Now to the SI50 mkII. This is a genuinely good piece of gear on sonics alone. I don't think many who hear this amp have a problem with the music it makes. It has wonderful bloom, immediacy and imparts a real life like quality to music. Never in my listening did my ears become tired and irritated. No grain, no glare. A very smooth, musical presentation. I wouldn't say the si50 is the most neutral amp out there or the most detailed, but it is enjoyable. When it comes down to it, that's what really matters though. I also wouldn't say it's overly sweet or rolled off in the highs. Okay maybe a little bit, but if you match other components well you'll not miss a thing. There is a sort of sheen to the sound, almost like the amp is imparting some sort of reverberation. This effect goes away when dialing in more negative feedback. Bottom line, the si50 is a musical performer. It allowed me to get closer to the music, emotionally involved in it. It's not perfect by any means, but it does enough right to satisfy.

The big BUT in all of this is that GTA gear as a whole has had some reliability issues. On that note, I've owned more than one GTA product and haven't had any problems with them. As a whole however, GTA gear seems to have higher than normal reports of problems. Hey, I like to live dangerously and I'd buy another GTA without hesitation. You might decide differently.

I've heard a lot of good tube amps and I'd say the si50 is an exceptional value for what it goes for used these days. It's on par with the expensive stuff. You can interpret that as meaning it has commensurate quality, different flavor. These days most gear sounds good, better or worse depending on your TASTES.

For those of you who are curious, the si50 is actually a sweeter sounding amp than the SE40. I like the SE40, but I might like the si50 more depending on what mood I'm in.

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Used product for:   Less than 1 month

Duration Product Used:   Audiophile

Product model year:   1998

Price Paid:    $700.00

Purchased At:   demo



Overall Rating:5
Value Rating:5
Submitted by Sheldon a Audiophile

Date Reviewed: May 10, 2001

Bottom Line:   
I really enjoy the soft overtones and musically toned sound production of this amp. It remains very detailed, having a brilliant soundstage and nice depth. Because I use this in conjunction with detailed components, it seems to balance everything out. reliablitlity has not been an issue for me, and should be noted that the amp was a demo for over a year before my purchase. I definitely recomend the purchase of it, is it can be found at a resonable price second hand. One side note, although most people are not into audio equipment they will definitely appreciate the sound, but even more the aesteticcs and solidity of the remote.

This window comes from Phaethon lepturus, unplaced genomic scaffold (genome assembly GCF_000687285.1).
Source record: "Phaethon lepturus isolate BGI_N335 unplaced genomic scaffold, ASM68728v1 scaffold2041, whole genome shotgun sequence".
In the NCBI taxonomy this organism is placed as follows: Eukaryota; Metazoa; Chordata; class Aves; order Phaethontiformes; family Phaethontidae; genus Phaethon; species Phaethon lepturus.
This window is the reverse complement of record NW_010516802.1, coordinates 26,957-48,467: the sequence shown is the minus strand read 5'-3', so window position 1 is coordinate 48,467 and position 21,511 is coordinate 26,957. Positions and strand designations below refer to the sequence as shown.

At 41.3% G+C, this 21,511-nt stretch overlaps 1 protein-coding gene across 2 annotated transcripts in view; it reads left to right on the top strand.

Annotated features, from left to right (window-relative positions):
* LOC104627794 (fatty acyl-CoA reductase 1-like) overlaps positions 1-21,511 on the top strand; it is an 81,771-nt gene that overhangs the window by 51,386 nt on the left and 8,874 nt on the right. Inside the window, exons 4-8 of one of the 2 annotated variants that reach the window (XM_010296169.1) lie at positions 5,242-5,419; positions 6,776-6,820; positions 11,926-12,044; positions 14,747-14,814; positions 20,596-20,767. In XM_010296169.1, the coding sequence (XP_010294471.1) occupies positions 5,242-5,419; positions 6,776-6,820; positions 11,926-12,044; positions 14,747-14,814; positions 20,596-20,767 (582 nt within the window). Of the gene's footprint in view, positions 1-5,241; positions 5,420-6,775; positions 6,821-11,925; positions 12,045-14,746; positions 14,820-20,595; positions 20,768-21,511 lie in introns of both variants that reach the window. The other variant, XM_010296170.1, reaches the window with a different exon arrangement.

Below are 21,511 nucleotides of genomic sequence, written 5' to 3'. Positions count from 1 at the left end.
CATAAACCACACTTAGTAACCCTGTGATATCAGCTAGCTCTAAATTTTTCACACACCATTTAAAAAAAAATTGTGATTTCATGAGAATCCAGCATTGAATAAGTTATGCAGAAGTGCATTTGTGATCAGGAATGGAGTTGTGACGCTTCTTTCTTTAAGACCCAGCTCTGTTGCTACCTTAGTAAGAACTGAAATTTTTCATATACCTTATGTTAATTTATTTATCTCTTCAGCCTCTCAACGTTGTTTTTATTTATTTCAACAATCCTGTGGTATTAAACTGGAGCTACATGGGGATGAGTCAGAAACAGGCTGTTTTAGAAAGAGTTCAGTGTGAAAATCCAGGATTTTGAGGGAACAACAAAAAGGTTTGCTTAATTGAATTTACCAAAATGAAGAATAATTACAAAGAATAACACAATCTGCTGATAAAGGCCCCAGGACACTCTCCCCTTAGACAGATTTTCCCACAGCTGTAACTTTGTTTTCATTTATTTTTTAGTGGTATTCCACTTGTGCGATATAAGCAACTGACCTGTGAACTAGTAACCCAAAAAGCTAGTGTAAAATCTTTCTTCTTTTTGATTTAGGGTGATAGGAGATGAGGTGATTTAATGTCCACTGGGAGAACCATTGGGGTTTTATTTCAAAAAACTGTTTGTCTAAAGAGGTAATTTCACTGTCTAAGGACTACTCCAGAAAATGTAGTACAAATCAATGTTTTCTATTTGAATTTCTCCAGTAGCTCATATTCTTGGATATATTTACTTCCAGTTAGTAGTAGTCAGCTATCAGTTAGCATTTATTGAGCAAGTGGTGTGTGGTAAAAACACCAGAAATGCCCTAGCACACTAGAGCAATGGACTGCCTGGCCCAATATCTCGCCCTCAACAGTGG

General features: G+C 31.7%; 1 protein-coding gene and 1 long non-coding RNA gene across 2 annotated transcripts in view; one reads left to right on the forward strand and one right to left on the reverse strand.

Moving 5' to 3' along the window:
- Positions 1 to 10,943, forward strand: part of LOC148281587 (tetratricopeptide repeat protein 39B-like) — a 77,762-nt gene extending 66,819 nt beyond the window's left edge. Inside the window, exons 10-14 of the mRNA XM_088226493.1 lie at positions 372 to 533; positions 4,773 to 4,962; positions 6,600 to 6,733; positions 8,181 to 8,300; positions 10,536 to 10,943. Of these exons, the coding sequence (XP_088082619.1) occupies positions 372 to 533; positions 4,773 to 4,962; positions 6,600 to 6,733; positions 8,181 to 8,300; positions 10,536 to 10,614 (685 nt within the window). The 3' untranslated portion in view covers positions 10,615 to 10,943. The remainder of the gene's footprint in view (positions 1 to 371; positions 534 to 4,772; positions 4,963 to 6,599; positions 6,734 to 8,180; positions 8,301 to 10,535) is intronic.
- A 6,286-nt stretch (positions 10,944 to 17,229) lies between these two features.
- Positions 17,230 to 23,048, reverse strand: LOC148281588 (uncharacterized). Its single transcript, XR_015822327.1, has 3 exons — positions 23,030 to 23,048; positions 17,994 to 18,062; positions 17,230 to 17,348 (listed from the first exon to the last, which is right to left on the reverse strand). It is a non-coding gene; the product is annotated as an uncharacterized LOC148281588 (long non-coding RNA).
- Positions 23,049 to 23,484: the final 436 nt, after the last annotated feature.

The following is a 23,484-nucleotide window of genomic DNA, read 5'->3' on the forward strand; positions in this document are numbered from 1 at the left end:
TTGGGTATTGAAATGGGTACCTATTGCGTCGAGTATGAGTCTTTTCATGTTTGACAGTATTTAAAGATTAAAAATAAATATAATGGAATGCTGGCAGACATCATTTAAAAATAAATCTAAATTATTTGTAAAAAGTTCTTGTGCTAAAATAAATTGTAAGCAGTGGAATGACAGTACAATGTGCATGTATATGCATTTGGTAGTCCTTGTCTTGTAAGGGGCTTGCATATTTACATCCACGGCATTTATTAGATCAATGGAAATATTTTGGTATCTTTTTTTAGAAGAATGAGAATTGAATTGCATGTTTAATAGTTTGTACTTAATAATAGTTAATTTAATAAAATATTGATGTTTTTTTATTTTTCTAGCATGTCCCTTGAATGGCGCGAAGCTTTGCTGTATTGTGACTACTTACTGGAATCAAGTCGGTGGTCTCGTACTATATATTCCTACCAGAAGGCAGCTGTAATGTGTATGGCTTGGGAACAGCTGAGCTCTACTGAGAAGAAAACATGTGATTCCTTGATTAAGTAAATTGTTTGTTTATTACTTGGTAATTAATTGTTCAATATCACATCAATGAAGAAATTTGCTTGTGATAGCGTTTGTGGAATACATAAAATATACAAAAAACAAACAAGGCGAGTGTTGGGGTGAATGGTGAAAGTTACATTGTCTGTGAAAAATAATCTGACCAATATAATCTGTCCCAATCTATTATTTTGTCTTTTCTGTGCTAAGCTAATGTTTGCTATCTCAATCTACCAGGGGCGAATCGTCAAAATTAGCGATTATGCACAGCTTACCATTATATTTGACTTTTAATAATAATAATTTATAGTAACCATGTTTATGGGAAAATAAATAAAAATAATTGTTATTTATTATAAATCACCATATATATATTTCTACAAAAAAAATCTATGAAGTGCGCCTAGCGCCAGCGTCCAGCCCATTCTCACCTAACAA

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Used product for:   1 to 3 months

Duration Product Used:   Audiophile

Product model year:   1999

Price Paid:    $650.00



Overall Rating:4
Value Rating:5
Submitted by zach teich a Audiophile

Date Reviewed: November 14, 2000

Bottom Line:   
I am the "tube newbie" who bought this unit from Mr. Roles (author of two quite dissimilar reviews below). I agree with his first review - it's an excellent integrated amp! I've been using it for about 6 months now, so the tubes have burned-in and the amp is giving me all it can. I've helped it a bit by upgrading my speaker wire to DH Labs silver sonic, which TAS suggested using in its review of the amp. The combination works very well - the Svetlana EL34- tubed GTA amp is much more musically involving than the SS adcom amp/preamp it replaced. I'm hearing details in familiar music that I had not heard before, and am hearing a sense of depth that was totally missing with the adcom units. I had read that tubes and Maggies go well together, and this combination proves it. (I could wish for a few more watts though, but since my listening room is not too big, the GTA's 50 wpc suffice.) Voices are very realistic, high frequencies crystal clear. Bass is about as extended as with the adcoms (these maggies are not the last word in deep bass), but low frequency definition, punch and crispness are not quite as good. At this price point it is inevitable that some trade-offs will be made. These are the only ones I've heard in my system, however.

I bought the GTA SI-50 II as an experiment - I wanted to find out if I could hear a difference between tubes and SS. I can - and I prefer tubes! Frankly, I'm surprised that the GTA sounds as good as it does given what I paid for it. It also looks fantastic and comes with an infrared remote.

I've found the amp totally reliable thus-far.

My ratings are 5 stars for value (sound-for-dollar is extremely high) and 4 overall (bass keeps it from being a 5 on an absolute scale).

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Used product for:   3 months to 1 year

Duration Product Used:   Audiophile

Product model year:   1999

Price Paid:    $625.00

Purchased At:   used